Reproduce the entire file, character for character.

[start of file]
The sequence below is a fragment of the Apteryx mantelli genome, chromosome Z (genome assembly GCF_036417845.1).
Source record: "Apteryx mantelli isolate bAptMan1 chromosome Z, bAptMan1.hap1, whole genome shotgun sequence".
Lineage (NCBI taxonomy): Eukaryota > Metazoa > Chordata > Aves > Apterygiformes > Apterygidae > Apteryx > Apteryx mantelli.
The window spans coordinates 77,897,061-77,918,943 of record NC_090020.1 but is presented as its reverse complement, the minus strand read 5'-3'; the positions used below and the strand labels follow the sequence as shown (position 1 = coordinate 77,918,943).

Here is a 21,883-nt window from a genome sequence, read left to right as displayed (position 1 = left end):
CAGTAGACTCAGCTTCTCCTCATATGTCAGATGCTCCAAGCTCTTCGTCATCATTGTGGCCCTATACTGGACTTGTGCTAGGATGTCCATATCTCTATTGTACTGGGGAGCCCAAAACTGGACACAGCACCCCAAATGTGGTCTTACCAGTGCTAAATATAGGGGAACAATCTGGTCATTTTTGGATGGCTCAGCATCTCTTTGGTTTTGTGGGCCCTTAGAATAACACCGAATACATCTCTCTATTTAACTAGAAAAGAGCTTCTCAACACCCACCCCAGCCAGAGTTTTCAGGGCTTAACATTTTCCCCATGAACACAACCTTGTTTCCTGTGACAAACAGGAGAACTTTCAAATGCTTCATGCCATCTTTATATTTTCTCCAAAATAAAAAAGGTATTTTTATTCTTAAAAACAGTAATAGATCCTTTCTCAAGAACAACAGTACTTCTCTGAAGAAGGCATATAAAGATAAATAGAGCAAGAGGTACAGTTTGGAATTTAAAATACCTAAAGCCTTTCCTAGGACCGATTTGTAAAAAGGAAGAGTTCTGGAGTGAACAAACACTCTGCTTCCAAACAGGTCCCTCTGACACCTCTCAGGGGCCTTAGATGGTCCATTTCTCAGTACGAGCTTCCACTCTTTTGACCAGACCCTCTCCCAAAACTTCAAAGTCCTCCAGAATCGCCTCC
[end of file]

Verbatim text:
The sequence below is a fragment of the Apteryx mantelli genome, chromosome Z (genome assembly GCF_036417845.1).
Source record: "Apteryx mantelli isolate bAptMan1 chromosome Z, bAptMan1.hap1, whole genome shotgun sequence".
Lineage (NCBI taxonomy): Eukaryota > Metazoa > Chordata > Aves > Apterygiformes > Apterygidae > Apteryx > Apteryx mantelli.
The window spans coordinates 77,897,061-77,918,943 of record NC_090020.1 but is presented as its reverse complement, the minus strand read 5'-3'; the positions used below and the strand labels follow the sequence as shown (position 1 = coordinate 77,918,943).

Here is a 21,883-nt window from a genome sequence, read left to right as displayed (position 1 = left end):
CAGTAGACTCAGCTTCTCCTCATATGTCAGATGCTCCAAGCTCTTCGTCATCATTGTGGCCCTATACTGGACTTGTGCTAGGATGTCCATATCTCTATTGTACTGGGGAGCCCAAAACTGGACACAGCACCCCAAATGTGGTCTTACCAGTGCTAAATATAGGGGAACAATCTGGTCATTTTTGGATGGCTCAGCATCTCTTTGGTTTTGTGGGCCCTTAGAATAACACCGAATACATCTCTCTATTTAACTAGAAAAGAGCTTCTCAACACCCACCCCAGCCAGAGTTTTCAGGGCTTAACATTTTCCCCATGAACACAACCTTGTTTCCTGTGACAAACAGGAGAACTTTCAAATGCTTCATGCCATCTTTATATTTTCTCCAAAATAAAAAAGGTATTTTTATTCTTAAAAACAGTAATAGATCCTTTCTCAAGAACAACAGTACTTCTCTGAAGAAGGCATATAAAGATAAATAGAGCAAGAGGTACAGTTTGGAATTTAAAATACCTAAAGCCTTTCCTAGGACCGATTTGTAAAAAGGAAGAGTTCTGGAGTGAACAAACACTCTGCTTCCAAACAGGTCCCTCTGACACCTCTCAGGGGCCTTAGATGGTCCATTTCTCAGTACGAGCTTCCACTCTTTTGACCAGACCCTCTCCCAAAACTTCAAAGTCCTCCAGAATCGCCTCC